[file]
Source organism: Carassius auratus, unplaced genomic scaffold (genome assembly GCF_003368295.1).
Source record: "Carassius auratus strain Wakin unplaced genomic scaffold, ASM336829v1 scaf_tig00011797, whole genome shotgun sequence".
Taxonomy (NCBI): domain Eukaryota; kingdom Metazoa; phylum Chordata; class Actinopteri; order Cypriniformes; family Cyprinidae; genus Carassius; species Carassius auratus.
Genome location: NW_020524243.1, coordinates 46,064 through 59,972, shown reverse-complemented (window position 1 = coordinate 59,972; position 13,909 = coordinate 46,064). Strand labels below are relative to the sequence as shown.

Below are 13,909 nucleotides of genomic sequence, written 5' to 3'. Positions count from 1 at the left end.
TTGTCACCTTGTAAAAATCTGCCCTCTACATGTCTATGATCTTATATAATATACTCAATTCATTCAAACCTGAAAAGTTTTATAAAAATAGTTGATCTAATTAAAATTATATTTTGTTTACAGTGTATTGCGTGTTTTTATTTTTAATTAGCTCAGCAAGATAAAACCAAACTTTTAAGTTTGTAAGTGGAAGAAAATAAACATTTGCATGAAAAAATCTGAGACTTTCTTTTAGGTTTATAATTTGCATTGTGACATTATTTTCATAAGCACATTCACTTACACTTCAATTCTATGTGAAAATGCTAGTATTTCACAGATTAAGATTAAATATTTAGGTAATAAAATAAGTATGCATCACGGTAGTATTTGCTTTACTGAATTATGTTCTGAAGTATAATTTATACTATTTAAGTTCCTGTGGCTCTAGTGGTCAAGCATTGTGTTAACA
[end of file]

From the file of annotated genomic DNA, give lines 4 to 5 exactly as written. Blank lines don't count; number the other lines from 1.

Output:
Genome location: NW_020524243.1, coordinates 46,064 through 59,972, shown reverse-complemented (window position 1 = coordinate 59,972; position 13,909 = coordinate 46,064). Strand labels below are relative to the sequence as shown.

Below are 13,909 nucleotides of genomic sequence, written 5' to 3'. Positions count from 1 at the left end.